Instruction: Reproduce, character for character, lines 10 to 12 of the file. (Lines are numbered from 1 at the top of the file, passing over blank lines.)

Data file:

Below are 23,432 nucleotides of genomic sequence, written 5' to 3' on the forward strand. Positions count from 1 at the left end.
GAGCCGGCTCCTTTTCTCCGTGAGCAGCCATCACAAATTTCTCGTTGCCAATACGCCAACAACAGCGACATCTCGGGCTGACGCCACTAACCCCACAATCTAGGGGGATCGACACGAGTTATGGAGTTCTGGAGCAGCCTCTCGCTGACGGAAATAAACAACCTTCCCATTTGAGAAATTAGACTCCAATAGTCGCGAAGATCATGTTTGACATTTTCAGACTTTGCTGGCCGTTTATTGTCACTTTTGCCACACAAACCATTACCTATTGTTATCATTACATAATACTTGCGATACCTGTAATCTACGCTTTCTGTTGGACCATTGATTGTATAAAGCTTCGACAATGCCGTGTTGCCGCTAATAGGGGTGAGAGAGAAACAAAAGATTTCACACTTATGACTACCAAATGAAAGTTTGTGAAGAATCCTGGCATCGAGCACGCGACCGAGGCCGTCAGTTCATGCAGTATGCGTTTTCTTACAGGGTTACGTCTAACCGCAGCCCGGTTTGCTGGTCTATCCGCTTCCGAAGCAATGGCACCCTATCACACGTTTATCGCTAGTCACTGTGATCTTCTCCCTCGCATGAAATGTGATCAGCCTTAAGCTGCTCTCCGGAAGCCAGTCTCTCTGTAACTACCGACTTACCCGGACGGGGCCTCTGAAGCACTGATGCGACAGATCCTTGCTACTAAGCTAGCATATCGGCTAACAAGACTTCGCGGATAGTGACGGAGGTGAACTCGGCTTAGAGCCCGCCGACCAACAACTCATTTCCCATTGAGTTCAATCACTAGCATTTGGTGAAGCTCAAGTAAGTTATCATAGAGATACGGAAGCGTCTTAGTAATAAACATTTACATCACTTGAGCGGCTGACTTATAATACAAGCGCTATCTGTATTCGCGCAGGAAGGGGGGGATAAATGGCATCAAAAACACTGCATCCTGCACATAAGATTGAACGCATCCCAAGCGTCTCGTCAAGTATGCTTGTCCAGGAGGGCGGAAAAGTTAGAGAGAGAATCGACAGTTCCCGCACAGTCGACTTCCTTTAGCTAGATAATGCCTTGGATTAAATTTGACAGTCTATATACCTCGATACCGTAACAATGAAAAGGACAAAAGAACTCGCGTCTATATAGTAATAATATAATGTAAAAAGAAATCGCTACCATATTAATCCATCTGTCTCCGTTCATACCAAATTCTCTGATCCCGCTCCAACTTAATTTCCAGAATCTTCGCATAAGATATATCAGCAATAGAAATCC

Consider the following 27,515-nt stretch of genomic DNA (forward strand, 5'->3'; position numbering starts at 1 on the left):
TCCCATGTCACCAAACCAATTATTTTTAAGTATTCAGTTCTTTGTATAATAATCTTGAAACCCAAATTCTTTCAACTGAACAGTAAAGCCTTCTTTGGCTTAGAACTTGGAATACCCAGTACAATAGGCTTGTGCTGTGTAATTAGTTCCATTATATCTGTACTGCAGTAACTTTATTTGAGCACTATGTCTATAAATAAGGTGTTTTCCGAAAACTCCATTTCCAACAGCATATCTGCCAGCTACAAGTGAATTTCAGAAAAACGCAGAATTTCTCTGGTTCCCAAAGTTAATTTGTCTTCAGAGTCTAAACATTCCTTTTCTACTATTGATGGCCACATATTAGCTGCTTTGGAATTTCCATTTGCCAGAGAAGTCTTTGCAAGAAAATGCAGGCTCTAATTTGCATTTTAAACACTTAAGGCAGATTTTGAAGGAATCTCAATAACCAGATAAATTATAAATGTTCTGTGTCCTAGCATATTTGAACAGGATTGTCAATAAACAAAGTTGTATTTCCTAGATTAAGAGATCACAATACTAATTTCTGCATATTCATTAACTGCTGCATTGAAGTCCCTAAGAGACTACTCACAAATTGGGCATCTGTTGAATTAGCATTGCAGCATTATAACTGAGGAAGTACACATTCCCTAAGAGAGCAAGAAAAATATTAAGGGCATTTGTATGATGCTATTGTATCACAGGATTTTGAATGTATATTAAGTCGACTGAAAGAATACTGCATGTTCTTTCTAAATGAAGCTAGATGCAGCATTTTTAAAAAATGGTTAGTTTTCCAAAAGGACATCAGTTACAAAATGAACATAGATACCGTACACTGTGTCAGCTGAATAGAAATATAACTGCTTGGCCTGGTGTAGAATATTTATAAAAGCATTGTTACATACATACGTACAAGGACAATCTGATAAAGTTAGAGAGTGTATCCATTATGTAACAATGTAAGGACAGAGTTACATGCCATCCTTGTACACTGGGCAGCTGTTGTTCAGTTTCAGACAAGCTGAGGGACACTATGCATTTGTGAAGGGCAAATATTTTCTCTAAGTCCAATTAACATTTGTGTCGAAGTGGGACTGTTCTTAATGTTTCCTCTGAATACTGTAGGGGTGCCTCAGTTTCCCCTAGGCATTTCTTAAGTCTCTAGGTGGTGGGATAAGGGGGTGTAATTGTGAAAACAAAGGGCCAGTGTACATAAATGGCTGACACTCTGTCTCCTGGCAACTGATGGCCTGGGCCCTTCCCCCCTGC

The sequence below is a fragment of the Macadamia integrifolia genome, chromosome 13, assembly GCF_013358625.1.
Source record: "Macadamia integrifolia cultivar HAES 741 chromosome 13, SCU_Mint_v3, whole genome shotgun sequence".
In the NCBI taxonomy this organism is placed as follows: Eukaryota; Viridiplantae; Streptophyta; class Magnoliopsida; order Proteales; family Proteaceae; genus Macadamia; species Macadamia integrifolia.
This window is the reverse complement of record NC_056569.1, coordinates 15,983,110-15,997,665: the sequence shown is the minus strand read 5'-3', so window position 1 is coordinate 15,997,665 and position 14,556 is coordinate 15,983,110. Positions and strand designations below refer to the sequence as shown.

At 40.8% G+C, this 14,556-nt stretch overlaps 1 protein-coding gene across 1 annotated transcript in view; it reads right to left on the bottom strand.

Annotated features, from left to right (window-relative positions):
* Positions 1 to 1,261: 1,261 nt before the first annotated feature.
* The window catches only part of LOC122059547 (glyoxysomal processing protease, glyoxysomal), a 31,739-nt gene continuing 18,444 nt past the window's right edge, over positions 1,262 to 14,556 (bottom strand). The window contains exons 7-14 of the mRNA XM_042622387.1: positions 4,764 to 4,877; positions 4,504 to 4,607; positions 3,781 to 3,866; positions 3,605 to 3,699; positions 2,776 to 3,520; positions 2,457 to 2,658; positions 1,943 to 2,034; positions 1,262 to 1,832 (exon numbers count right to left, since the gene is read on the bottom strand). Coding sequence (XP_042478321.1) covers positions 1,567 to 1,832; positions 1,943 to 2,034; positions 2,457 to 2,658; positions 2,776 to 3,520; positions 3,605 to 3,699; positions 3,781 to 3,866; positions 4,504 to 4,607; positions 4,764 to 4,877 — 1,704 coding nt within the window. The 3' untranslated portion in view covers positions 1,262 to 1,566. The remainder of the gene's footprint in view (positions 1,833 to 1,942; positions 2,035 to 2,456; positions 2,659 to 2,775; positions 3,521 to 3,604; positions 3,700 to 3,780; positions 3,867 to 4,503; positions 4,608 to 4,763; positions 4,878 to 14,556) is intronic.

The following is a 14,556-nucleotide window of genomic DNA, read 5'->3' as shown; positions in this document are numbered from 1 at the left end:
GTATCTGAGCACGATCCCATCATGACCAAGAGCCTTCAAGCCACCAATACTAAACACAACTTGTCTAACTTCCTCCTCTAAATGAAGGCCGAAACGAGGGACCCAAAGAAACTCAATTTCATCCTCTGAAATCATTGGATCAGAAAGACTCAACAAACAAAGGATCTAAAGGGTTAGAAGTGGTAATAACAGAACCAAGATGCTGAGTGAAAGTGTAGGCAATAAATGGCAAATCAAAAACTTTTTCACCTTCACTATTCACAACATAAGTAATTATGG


Annotated features, from left to right (window-relative positions):
* Positions 1 to 1,261: 1,261 nt before the first annotated feature.
* The window catches only part of LOC122059547 (glyoxysomal processing protease, glyoxysomal), a 31,739-nt gene continuing 18,444 nt past the window's right edge, over positions 1,262 to 14,556 (bottom strand). The window contains exons 7-14 of the mRNA XM_042622387.1: positions 4,764 to 4,877; positions 4,504 to 4,607; positions 3,781 to 3,866; positions 3,605 to 3,699; positions 2,776 to 3,520; positions 2,457 to 2,658; positions 1,943 to 2,034; positions 1,262 to 1,832 (exon numbers count right to left, since the gene is read on the bottom strand). Coding sequence (XP_042478321.1) covers positions 1,567 to 1,832; positions 1,943 to 2,034; positions 2,457 to 2,658; positions 2,776 to 3,520; positions 3,605 to 3,699; positions 3,781 to 3,866; positions 4,504 to 4,607; positions 4,764 to 4,877 — 1,704 coding nt within the window. The 3' untranslated portion in view covers positions 1,262 to 1,566. The remainder of the gene's footprint in view (positions 1,833 to 1,942; positions 2,035 to 2,456; positions 2,659 to 2,775; positions 3,521 to 3,604; positions 3,700 to 3,780; positions 3,867 to 4,503; positions 4,608 to 4,763; positions 4,878 to 14,556) is intronic.